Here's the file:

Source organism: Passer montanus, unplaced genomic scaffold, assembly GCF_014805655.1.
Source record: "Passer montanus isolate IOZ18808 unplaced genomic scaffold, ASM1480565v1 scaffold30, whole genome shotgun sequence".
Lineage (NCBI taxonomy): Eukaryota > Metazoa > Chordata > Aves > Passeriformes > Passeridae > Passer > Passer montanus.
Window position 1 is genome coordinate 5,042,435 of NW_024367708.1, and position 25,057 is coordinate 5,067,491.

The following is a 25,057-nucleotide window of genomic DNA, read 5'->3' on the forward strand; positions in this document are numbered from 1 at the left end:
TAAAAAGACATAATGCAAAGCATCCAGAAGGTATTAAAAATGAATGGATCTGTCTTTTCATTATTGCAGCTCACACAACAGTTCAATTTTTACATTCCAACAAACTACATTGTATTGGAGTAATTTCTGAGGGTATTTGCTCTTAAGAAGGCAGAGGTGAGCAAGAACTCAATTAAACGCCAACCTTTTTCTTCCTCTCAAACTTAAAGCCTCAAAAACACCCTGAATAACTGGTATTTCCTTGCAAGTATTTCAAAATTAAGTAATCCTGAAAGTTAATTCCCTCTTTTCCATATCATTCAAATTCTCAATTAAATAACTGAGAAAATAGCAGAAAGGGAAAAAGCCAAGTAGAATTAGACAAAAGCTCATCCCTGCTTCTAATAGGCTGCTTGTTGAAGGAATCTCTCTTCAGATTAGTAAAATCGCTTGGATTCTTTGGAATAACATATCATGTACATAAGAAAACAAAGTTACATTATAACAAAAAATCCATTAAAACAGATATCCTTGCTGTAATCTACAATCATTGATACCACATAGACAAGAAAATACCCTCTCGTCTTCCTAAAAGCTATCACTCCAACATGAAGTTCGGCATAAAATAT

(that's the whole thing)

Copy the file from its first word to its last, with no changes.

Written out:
Source organism: Passer montanus, unplaced genomic scaffold, assembly GCF_014805655.1.
Source record: "Passer montanus isolate IOZ18808 unplaced genomic scaffold, ASM1480565v1 scaffold30, whole genome shotgun sequence".
Lineage (NCBI taxonomy): Eukaryota > Metazoa > Chordata > Aves > Passeriformes > Passeridae > Passer > Passer montanus.
Window position 1 is genome coordinate 5,042,435 of NW_024367708.1, and position 25,057 is coordinate 5,067,491.

The following is a 25,057-nucleotide window of genomic DNA, read 5'->3' on the forward strand; positions in this document are numbered from 1 at the left end:
TAAAAAGACATAATGCAAAGCATCCAGAAGGTATTAAAAATGAATGGATCTGTCTTTTCATTATTGCAGCTCACACAACAGTTCAATTTTTACATTCCAACAAACTACATTGTATTGGAGTAATTTCTGAGGGTATTTGCTCTTAAGAAGGCAGAGGTGAGCAAGAACTCAATTAAACGCCAACCTTTTTCTTCCTCTCAAACTTAAAGCCTCAAAAACACCCTGAATAACTGGTATTTCCTTGCAAGTATTTCAAAATTAAGTAATCCTGAAAGTTAATTCCCTCTTTTCCATATCATTCAAATTCTCAATTAAATAACTGAGAAAATAGCAGAAAGGGAAAAAGCCAAGTAGAATTAGACAAAAGCTCATCCCTGCTTCTAATAGGCTGCTTGTTGAAGGAATCTCTCTTCAGATTAGTAAAATCGCTTGGATTCTTTGGAATAACATATCATGTACATAAGAAAACAAAGTTACATTATAACAAAAAATCCATTAAAACAGATATCCTTGCTGTAATCTACAATCATTGATACCACATAGACAAGAAAATACCCTCTCGTCTTCCTAAAAGCTATCACTCCAACATGAAGTTCGGCATAAAATAT